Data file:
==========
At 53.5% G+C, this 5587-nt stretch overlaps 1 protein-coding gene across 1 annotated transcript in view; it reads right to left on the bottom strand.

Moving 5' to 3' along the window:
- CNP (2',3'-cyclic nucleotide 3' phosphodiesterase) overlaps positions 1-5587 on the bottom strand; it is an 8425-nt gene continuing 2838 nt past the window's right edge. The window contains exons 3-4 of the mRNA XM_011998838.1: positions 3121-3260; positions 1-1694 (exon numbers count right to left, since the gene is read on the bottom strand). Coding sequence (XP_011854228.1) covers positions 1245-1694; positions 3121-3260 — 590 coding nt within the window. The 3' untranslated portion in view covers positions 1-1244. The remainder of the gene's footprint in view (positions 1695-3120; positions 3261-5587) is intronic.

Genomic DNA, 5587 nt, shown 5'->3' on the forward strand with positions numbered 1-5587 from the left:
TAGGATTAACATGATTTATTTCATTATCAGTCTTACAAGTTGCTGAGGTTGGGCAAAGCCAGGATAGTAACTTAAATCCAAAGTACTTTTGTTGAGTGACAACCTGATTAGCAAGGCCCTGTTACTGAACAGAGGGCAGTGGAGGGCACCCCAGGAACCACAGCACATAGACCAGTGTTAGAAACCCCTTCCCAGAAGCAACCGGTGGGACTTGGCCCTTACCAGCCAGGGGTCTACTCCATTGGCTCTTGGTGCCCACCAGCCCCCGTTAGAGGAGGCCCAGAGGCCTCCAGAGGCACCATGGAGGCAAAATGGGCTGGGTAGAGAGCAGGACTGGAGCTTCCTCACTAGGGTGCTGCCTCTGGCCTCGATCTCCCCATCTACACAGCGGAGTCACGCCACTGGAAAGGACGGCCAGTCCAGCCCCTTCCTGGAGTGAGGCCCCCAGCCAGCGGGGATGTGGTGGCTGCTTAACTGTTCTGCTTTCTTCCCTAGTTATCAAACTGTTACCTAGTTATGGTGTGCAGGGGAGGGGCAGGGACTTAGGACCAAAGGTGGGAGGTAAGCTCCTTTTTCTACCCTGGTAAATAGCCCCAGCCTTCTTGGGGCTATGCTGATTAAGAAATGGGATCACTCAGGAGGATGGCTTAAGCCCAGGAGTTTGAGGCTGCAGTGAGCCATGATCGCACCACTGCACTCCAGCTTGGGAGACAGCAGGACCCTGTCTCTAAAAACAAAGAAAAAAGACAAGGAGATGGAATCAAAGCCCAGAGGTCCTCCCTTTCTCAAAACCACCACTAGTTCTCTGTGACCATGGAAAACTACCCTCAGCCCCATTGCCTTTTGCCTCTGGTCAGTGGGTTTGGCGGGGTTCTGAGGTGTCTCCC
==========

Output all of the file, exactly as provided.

At 53.5% G+C, this 5587-nt stretch overlaps 1 protein-coding gene across 1 annotated transcript in view; it reads right to left on the bottom strand.

Moving 5' to 3' along the window:
- CNP (2',3'-cyclic nucleotide 3' phosphodiesterase) overlaps positions 1-5587 on the bottom strand; it is an 8425-nt gene continuing 2838 nt past the window's right edge. The window contains exons 3-4 of the mRNA XM_011998838.1: positions 3121-3260; positions 1-1694 (exon numbers count right to left, since the gene is read on the bottom strand). Coding sequence (XP_011854228.1) covers positions 1245-1694; positions 3121-3260 — 590 coding nt within the window. The 3' untranslated portion in view covers positions 1-1244. The remainder of the gene's footprint in view (positions 1695-3120; positions 3261-5587) is intronic.

Genomic DNA, 5587 nt, shown 5'->3' on the forward strand with positions numbered 1-5587 from the left:
TAGGATTAACATGATTTATTTCATTATCAGTCTTACAAGTTGCTGAGGTTGGGCAAAGCCAGGATAGTAACTTAAATCCAAAGTACTTTTGTTGAGTGACAACCTGATTAGCAAGGCCCTGTTACTGAACAGAGGGCAGTGGAGGGCACCCCAGGAACCACAGCACATAGACCAGTGTTAGAAACCCCTTCCCAGAAGCAACCGGTGGGACTTGGCCCTTACCAGCCAGGGGTCTACTCCATTGGCTCTTGGTGCCCACCAGCCCCCGTTAGAGGAGGCCCAGAGGCCTCCAGAGGCACCATGGAGGCAAAATGGGCTGGGTAGAGAGCAGGACTGGAGCTTCCTCACTAGGGTGCTGCCTCTGGCCTCGATCTCCCCATCTACACAGCGGAGTCACGCCACTGGAAAGGACGGCCAGTCCAGCCCCTTCCTGGAGTGAGGCCCCCAGCCAGCGGGGATGTGGTGGCTGCTTAACTGTTCTGCTTTCTTCCCTAGTTATCAAACTGTTACCTAGTTATGGTGTGCAGGGGAGGGGCAGGGACTTAGGACCAAAGGTGGGAGGTAAGCTCCTTTTTCTACCCTGGTAAATAGCCCCAGCCTTCTTGGGGCTATGCTGATTAAGAAATGGGATCACTCAGGAGGATGGCTTAAGCCCAGGAGTTTGAGGCTGCAGTGAGCCATGATCGCACCACTGCACTCCAGCTTGGGAGACAGCAGGACCCTGTCTCTAAAAACAAAGAAAAAAGACAAGGAGATGGAATCAAAGCCCAGAGGTCCTCCCTTTCTCAAAACCACCACTAGTTCTCTGTGACCATGGAAAACTACCCTCAGCCCCATTGCCTTTTGCCTCTGGTCAGTGGGTTTGGCGGGGTTCTGAGGTGTCTCCC